U113447.pdf (12.34 MB)
Sources of perceived stress for students in a College of Higher Education : implications for learning
thesisposted on 2014-12-15, 10:43 authored by Jacqueline. Dabney
Much of the research to identify sources of stress in undergraduates has been carried out in the United States using medical/dental students. Although students in general are increasingly being seen as important contributors in quality assurance procedures, determining the nature and the perceived severity of stressors and the impact these are seen to have on the learning process has attracted little attention from researchers. Furthermore, expanding these findings with detailed accounts from the students involved has not been attempted within the educational field. This research, carried out over two academic years in a college of higher education, set out to address these issues. In addition, the study aimed to examine the importance of variables such as gender, age, academic year and personality in the perception of stress.;During year one quantitative data obtained via cross-sectional questionnaires, formulated using material gathered from the target population, were analysed. Those experiences perceived as most stressful and as having the greatest potential negative and positive effect on learning were identified. Correlational analysis for each item on the questionnaire showed a positive relationship between stress and the degree to which learning was seen to be affected. Findings revealed that gender, age, year of study, self esteem and anxiety influence the perception of stress and/or the perceived effect on learning. Diaries provided qualitative evidence that many of the stressful experiences contained in the questionnaires were occurring on a daily basis.;During year two qualitative data gathered during longitudinal semi-structured interviews were used to explore the experience of stress through the eyes of individual students using a phenomenological perspective. They reported numerous cognitive, affective and behavioural responses to previously identified stressful situations which generally resulted in learning being negatively affected. Suggestions to address the unnecessary and debilitating effects of stress within higher education are discussed.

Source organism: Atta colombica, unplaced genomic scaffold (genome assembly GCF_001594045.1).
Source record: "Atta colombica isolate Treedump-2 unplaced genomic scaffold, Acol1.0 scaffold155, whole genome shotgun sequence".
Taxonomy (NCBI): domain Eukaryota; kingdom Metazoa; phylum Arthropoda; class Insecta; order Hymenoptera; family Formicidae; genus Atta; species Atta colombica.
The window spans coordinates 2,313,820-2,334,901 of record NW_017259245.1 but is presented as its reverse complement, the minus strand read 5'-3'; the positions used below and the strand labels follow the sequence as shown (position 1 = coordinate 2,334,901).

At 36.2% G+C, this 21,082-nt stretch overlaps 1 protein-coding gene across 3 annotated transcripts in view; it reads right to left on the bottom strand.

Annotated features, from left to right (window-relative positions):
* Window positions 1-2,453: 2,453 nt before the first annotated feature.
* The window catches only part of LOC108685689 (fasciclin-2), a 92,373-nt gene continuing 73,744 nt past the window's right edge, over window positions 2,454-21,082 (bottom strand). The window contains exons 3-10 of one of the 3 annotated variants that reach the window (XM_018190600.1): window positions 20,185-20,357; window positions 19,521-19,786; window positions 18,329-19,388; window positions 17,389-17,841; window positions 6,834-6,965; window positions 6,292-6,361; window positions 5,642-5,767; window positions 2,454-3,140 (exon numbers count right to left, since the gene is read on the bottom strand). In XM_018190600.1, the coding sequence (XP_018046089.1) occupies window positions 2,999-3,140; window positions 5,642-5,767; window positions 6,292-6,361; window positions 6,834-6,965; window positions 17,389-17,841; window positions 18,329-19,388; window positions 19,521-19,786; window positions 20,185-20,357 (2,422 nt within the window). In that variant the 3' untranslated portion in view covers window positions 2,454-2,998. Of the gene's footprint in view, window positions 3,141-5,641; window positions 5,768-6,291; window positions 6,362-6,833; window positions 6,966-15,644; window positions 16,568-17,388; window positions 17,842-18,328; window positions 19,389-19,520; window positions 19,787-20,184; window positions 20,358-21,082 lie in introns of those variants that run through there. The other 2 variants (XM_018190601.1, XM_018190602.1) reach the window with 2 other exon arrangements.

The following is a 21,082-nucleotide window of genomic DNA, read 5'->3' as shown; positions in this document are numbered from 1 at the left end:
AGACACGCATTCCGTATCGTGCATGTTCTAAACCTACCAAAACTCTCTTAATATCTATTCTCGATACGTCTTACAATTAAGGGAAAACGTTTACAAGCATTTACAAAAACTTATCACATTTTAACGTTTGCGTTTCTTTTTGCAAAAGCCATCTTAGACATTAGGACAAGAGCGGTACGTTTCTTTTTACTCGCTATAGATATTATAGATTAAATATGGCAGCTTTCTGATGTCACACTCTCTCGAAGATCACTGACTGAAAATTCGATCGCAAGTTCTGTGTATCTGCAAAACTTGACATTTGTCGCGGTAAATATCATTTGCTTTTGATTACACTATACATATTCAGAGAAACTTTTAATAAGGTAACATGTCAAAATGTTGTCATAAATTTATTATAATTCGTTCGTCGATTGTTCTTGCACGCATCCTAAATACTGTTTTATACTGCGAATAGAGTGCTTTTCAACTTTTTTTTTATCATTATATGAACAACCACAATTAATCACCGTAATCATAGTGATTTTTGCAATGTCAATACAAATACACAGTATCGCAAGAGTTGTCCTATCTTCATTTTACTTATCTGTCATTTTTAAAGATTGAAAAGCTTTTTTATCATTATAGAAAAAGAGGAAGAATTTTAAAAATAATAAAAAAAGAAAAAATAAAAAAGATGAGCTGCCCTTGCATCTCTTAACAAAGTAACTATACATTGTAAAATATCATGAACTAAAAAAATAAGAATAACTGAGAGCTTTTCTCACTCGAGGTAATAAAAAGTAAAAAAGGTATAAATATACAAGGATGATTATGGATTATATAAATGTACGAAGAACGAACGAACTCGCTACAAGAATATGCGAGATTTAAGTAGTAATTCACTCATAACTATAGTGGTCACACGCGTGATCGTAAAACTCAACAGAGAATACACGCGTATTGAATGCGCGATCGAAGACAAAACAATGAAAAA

Date of award1998-01-01
Author affiliationNene College
Awarding institutionUniversity of Leicester